Hewes Marine Co., the Colville, Wash.-based manufacturer of Hewescraft aluminum fishing boats, is in the architectural planning stages of a $2 million facility expansion, says Tim Baris, the company’s operations and finance director.
Garco Construction Inc., of Spokane, is the designer and contractor on the project.
The expansion project, which is slated to get under way in about a month, will add about 19,000 square feet of floor space to the company’s 42,000-square-foot factory, Baris says. The shell of the building will be ready in January, and operations there should be in full swing by April, he says.
Baris says the cost of the expansion includes more than just construction of the building.
“It’s the whole remodel and some equipment … things like saws and welding machines,” he says.
Bill Hewes, who co-owns Hewes Marine with two other Hewes family members, says that the company has been doing well enough financially to warrant the expansion, although he declines to disclose specific revenue figures.
“We already knew we didn’t have enough room now,” Hewes says. “Fortunately, we’ve had a good enough profit margin.”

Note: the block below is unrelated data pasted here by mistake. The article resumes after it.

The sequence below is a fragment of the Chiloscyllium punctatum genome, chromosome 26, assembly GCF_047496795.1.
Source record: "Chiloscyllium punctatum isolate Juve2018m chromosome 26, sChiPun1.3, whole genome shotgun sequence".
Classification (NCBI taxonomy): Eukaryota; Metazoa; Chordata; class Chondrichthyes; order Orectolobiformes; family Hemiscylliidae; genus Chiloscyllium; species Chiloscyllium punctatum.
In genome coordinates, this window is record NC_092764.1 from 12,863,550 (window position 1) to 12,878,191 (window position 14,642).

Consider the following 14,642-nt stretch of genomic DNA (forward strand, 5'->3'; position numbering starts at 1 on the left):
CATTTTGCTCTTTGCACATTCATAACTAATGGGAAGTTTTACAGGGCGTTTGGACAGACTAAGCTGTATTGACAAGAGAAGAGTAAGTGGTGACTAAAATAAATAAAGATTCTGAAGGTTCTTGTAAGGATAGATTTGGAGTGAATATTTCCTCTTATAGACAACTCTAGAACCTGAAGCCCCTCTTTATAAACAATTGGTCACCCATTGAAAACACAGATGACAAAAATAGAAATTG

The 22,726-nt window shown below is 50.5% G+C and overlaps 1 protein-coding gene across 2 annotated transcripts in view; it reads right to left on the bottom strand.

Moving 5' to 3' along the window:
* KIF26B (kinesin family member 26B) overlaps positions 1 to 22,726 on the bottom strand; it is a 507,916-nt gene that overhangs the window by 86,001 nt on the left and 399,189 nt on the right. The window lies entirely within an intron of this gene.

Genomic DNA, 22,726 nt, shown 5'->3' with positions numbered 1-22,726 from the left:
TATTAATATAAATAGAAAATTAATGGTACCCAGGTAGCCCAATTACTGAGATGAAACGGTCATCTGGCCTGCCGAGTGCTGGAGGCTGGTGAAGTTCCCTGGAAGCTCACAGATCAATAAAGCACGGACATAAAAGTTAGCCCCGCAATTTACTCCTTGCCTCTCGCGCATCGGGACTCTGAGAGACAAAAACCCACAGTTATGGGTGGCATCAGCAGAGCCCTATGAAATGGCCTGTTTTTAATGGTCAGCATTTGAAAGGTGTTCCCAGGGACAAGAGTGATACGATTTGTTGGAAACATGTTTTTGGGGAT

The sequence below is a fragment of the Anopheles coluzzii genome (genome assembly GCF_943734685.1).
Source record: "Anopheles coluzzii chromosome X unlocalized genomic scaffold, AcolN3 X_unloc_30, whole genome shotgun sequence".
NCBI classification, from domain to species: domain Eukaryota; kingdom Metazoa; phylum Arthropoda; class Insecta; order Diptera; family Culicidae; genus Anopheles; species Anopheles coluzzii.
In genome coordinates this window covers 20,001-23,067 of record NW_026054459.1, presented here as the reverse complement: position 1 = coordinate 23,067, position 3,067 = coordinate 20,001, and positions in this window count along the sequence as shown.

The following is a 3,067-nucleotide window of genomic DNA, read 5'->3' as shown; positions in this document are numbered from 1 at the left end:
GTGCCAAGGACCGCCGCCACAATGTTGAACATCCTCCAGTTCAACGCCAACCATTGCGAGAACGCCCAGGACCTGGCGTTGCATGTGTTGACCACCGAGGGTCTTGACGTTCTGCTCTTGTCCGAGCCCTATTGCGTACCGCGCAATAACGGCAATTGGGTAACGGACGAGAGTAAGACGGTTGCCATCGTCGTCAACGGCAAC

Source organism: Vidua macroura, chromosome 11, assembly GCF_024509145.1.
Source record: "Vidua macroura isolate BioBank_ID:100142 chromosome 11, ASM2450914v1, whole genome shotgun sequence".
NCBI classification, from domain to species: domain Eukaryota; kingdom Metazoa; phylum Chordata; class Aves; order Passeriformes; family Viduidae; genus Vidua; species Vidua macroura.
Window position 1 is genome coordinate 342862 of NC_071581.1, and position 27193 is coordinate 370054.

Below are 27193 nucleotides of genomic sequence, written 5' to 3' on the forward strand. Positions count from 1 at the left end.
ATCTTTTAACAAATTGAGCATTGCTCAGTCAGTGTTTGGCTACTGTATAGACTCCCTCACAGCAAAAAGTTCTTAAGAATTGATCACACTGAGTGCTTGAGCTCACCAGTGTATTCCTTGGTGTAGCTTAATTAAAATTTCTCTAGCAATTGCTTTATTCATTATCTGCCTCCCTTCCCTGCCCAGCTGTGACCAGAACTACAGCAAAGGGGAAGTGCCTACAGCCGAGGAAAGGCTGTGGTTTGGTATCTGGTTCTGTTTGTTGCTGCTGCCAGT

Hewes Marine, which was founded in 1948 by Bob and Ralph Hewes, has been ranked as one of Stevens County’s top ten employers.
It currently has 105 employees and about seven job openings, Baris says. It probably will have another 19 openings once the expansion is completed, he says.
David Honeycutt, the company’s manufacturing and engineering director, says it’s pursuing the expansion to have the space to meet increased demand.
“We’re bursting,” he says. “Our dealers and potential customers are asking for boats at a rate that we’re not meeting.”
Clint Kirry, Hewes Marine’s marketing and sales director, says the reasons for the expansion, beyond meeting demand, are threefold.
“The boating industry itself is growing, so our market share is growing,” Kirry says. “However, our sales are growing faster than the industry. Third, we’re as far as the factory can go now. This (expansion) is genuinely necessary.”
The owners of the company have invested in more than just the expansion; Honeycutt says that every welding machine in the factory has been replaced over the last two years.
Baris says, “This whole business is being recapitalized … if Rip Van Winkle fell asleep in there two years ago and woke up nine months ago, he wouldn’t recognize it now.”